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From: Henrik Frystyk Nielsen <frystyk@w3.org>
Date: Sat, 6 May 1995 22:59:31 +0500
Message-Id: <9505070259.AA20524@www20>
To: www-talk@www10.w3.org

> > > "well I'd really prefer mpeg over quicktime" so it'd set mpeg to 1.0 and 
> > > quicktime to 0.9, avi to 0.8, etc...  this really could be quite a 
> > > powerful mechanism.
> > 
> > Things brings up the interesting split: the q parameter is intended to
> > express lossiness of presentation, not user preferences.  Overloading it
> > has some interesting implications (e.g. most people might prefer to use
> > JPEG over GIF, but really it depends on how the image originated, since
> > converting a GIF to a JPEG for transmission will make it worse, not better.)
> 
> According to 
> <URL:http://www.w3.org/hypertext/WWW/Protocols/HTTP1.0/HTTP1.0-ID_38.html#HEADING112>:
> 
> q
>      The quality factor chosen by the user agent (and configurable by the 
>      user) that represents the desirability of that media type. In this 
>      case, desirability is usually a measure of the clients ability to 
>      faithfully represent the contents of that media type to the user. 
>      The value is in the range [0,1], where the default value is 1. 
> 
> How does the browser determine "the clients ability to faithfully represent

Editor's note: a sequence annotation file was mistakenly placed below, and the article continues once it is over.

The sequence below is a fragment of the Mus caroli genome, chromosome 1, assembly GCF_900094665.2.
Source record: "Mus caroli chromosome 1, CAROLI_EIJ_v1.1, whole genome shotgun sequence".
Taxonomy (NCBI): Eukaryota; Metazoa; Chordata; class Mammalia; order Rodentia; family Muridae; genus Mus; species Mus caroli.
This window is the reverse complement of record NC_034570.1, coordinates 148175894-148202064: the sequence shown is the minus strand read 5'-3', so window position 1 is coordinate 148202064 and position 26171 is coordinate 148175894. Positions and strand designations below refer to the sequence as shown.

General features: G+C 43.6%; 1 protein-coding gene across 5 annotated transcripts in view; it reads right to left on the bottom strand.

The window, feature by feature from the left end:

> the contents of that media type to the user"?  The best the client could do
> would be 0 or 1.  I might have a much better WAV player than MPEG player, but
> I'd much prefer to get MPEG streams given that I know they pack higher
> quality per byte.  At some level, the user should have control over this. 

Having the client setting the quality factors to either '0' or '1' depending on
what it can find, and then have the users adjusting according to their personal
preferences is in my opinion a perfectly good way of doing it. In the gray zone
between '0' and '1' the quality factor acts pretty much like the accept language
header: The user has to take part in assigning values.

> In a general sense, overall "quality" shouldn't be mapped directly to 
> media types, I agree.  The only thing that really maps to quality is 
> bandwidth in most cases - so an overall "Accept-Quality" header might be 
> needed (implemented as a slider replacing the throbbing N at the top of 
> my browser :) that the server uses to determine what to send.

The HTTP specification is not very clear when it comes to content-negotiation.
There are several reasons for this: First of all because most URLs maps directly
to a specific file type which leaves little room for content-negotiation (because
the document only exists in one format); Second because nobody has been able to
come up with a good set of parameters for network performance that can be used
to select the desired media type (BTW: this is not only a problem for HTTP). 
Obviously, size is a reasonable parameter, but I don't think the only one required
in a flexible algorithm.

So maybe we simply have no choice but to let the quality factor be a mapping of user
preferences!


-- cheers --

Henrik Frystyk                                          frystyk@W3.org
World-Wide Web Consortium,                              Tel + 1 617 258 8143
MIT/LCS, NE43-356					Fax + 1 617 258 8682
77 Massachusetts Avenue
Cambridge MA 02154, USA
Received on Saturday, 6 May 1995 22:59:34 UTC

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